History Of Ayurveda

14 October 2007 by
Editorial team
The historical roots of Ayurvedic teachings are covered as much in myth as in tradition. The understanding of its origin and evolution is limited in several respects because of:
  • uncertainty about dates associated with the major texts of Ayurveda,
  • biographical material on the important medical writers is sketchy;
  • English translations of texts and related documents are often incomplete and inaccurate,
  • available Ayurvedic texts often contain a mixture of legend and facts that are difficult to separate.
 Mythological Origin of Ayurveda The mythological origin of Ayurveda has a link with Brahma, the God of Creation. Hindu myth holds that Brahma wanted to ease the suffering of human by offering knowledge of Ayurveda to other Gods. One of those deities was Dhanvantari, who then transmitted the knowledge to mortal sages. Hence, Ayurveda is viewed as a divine science of revelation and thus values personal insight as much as empirical observation. Early Indian Medicine The initial phase of development of Indian medicine are traced back to India's Indus River civilization that flourished from about 2700 to 1500 B.C. Mythico-religious hymns associated with this civilization were written down in Sanskrit in the form of Vedas .Out of these Vedas, Atharvaveda; the youngest one contain many references to medical lore. The Atharvaveda appears to be a compilation of materials that date to around 1500 to 1000 B.C. The volumes of Atharvaveda are not only an important source of knowledge about practical religion and magic but also include descriptions of anatomy, medical treatments and explanations of certain diseases. This Vedic period of Indian medicine lasted until around 800 B.C. The Rise of Ayurveda There is no clear association between the Vedas and Ayurvedic medical texts, although some Ayurvedic materia medica may have been derived from Vedic traditions. The rise and acceptance of Ayurveda as a system of medicine is associated with the preparation of samhitas such as Charaka Samhita, Sushruta Samhita, etc.Ayurveda flourished from around 800 B.C. to A.D. 1000, its so-called golden age. The three most important treatises in Ayurveda appeared during the golden age and are referred to collectively as the Senior Triad: the Charaka Samhita, the Sushruta Samhita, and the Ashtanga Hridaya Samhita. The next important treatises in Ayurveda are the Madhava Nidana, the Sarangdhara Samhita, and the Bhava Prakasha, known collectively as the Junior Triad. The Samhita means compilation or collection. The Charaka Samhita is the earliest major medical text of Ayurveda, attributed to the physician Charaka. Traditionally it is thought that he lived around 1000 to 800 B.C., but according to some Western scholars his period was around the first century A.D., when the Charaka Samhita probably reached its present form. The Sushruta Samhita  is the major surgical text of Ayurveda, attributed to the physician Sushruta. It is the most advanced compilation of surgical practices of its time. The exact period of Susruta is unclear but some scholars put him at around 600 B.C. Ashtanga Hridaya Samhita is the third major treatise in the Senior Triad, attributed to Vagbhata. It is a concise version of the works of Charaka and Sushruta and possibly his period was  around A.D. 700. Later Developments In between the 10th and 12th centuries A.D. India was overrun by Muslim invaders from the West and they brought their own medicine, Unani Tibb, a blend of Islamic medicine and Greek medicine. So Ayurveda's popularity declined in this period. Unani Tibb and Ayurveda, which have mutually influenced each other, are both practiced today in India In the 13th or 14th century, Sarngadhara Samhita was written which introduced new treatments and described new syndromes. During the period of Akbar, the liberal Muslim ruler, Ayurveda was flourished with a free exchange of ideas between Western and Indian physicians. During the British rule, Ayurveda declined and western medicine was promoted. In the 20th century once again the interest of  Indian increased in Ayurveda .In 1947, when India gained independence from the British, Ayurveda was recognized as an official form of medicine along with allopathy, homeopathy, naturopathy, unani tibb, siddha (a variant of Ayurveda practiced in the Tamil-speaking region of India), and yoga therapy. In 21st centaury Ayurveda spread throughout the world and it is said ‘Ayurveda revisited’.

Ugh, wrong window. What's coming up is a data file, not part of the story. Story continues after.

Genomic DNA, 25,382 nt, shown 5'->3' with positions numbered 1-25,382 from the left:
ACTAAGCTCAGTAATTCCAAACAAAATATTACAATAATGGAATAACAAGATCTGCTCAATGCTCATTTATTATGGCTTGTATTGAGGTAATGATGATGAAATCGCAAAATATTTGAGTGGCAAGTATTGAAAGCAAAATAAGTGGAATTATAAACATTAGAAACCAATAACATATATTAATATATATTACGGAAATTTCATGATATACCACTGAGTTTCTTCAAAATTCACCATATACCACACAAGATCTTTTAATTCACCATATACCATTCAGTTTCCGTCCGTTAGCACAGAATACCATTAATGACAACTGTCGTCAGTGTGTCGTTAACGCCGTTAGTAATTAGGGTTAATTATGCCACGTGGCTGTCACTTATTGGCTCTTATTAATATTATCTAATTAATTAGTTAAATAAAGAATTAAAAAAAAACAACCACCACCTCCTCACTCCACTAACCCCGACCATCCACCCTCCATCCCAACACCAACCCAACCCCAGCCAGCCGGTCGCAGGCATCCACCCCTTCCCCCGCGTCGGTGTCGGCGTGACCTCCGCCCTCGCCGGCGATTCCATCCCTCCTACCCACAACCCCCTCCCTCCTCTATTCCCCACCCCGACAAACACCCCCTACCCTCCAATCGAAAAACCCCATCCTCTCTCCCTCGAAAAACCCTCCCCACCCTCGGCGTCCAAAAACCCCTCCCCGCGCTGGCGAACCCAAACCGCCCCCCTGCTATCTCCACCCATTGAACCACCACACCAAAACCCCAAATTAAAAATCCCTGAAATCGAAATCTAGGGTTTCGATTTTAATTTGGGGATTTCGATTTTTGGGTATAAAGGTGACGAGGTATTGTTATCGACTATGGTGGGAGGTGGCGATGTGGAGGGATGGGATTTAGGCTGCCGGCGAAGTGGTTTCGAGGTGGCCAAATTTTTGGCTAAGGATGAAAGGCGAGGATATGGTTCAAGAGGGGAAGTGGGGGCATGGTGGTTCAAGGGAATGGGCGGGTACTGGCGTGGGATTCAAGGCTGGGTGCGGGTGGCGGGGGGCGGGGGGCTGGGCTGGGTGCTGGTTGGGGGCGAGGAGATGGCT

Share this post